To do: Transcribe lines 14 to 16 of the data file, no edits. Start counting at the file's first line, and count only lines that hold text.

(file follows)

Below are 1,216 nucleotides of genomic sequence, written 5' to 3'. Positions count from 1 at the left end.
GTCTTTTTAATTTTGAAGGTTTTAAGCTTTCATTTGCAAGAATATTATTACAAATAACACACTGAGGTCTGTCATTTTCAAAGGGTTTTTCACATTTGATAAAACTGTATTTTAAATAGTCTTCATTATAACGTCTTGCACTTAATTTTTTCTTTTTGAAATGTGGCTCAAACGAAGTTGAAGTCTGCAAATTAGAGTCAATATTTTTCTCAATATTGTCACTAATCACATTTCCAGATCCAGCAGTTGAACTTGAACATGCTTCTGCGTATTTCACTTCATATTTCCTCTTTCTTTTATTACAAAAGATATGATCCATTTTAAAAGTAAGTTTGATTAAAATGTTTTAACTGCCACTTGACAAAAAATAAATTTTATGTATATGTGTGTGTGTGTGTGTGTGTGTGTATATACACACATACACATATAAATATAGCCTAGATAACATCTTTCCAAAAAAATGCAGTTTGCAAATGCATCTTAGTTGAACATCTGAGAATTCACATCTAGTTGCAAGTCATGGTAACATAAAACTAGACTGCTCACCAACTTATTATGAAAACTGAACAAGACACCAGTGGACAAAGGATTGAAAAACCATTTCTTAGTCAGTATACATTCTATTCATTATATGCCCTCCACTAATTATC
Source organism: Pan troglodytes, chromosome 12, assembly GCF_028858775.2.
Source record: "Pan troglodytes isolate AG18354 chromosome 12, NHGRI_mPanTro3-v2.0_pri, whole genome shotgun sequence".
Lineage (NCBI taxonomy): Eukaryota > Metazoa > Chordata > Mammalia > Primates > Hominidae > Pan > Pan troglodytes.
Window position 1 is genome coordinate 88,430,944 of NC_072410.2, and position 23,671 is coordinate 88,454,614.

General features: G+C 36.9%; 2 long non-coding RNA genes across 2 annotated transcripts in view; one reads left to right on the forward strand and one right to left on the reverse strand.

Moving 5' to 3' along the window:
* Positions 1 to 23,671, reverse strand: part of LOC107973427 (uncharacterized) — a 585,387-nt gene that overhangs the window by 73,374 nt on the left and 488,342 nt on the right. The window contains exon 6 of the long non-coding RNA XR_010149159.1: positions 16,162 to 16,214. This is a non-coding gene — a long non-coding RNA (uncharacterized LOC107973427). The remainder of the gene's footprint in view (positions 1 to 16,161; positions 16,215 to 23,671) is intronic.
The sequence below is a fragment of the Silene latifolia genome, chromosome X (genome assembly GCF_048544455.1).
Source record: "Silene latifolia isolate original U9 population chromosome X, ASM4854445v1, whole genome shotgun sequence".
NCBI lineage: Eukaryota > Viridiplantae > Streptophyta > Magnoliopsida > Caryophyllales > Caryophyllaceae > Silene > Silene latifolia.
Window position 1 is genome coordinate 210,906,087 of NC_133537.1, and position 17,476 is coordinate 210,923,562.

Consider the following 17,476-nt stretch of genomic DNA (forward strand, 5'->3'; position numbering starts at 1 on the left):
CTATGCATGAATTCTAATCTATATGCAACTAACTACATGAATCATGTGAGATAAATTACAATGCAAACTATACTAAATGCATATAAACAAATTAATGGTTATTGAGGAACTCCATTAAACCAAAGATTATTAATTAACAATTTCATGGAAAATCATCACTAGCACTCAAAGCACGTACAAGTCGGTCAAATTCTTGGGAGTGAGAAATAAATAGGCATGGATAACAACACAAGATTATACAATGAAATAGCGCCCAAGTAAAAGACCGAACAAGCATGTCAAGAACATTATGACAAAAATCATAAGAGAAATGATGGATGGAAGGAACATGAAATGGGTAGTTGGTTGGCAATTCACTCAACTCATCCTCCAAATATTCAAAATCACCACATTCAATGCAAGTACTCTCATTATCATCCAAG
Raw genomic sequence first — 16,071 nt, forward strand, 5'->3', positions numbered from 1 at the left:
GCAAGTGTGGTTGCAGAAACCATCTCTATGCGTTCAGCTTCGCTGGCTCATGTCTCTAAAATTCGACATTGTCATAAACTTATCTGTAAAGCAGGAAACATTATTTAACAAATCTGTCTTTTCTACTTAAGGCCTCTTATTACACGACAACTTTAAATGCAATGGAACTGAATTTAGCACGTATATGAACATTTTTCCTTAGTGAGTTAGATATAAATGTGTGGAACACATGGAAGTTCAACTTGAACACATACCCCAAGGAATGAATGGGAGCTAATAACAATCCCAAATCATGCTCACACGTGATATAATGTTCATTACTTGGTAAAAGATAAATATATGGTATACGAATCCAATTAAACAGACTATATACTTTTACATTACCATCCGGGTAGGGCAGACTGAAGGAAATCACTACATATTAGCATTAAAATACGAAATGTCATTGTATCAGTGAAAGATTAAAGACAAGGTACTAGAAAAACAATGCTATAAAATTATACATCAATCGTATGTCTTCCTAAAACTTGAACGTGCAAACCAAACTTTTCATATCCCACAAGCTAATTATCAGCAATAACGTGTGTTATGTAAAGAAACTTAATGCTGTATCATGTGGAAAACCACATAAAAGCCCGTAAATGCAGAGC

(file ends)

Consider the following 17,476-nt stretch of genomic DNA (forward strand, 5'->3'; position numbering starts at 1 on the left):
CTATGCATGAATTCTAATCTATATGCAACTAACTACATGAATCATGTGAGATAAATTACAATGCAAACTATACTAAATGCATATAAACAAATTAATGGTTATTGAGGAACTCCATTAAACCAAAGATTATTAATTAACAATTTCATGGAAAATCATCACTAGCACTCAAAGCACGTACAAGTCGGTCAAATTCTTGGGAGTGAGAAATAAATAGGCATGGATAACAACACAAGATTATACAATGAAATAGCGCCCAAGTAAAAGACCGAACAAGCATGTCAAGAACATTATGACAAAAATCATAAGAGAAATGATGGATGGAAGGAACATGAAATGGGTAGTTGGTTGGCAATTCACTCAACTCATCCTCCAAATATTCAAAATCACCACATTCAATGCAAGTACTCTCATTATCATCCAAG
Raw genomic sequence first — 16,071 nt, forward strand, 5'->3', positions numbered from 1 at the left: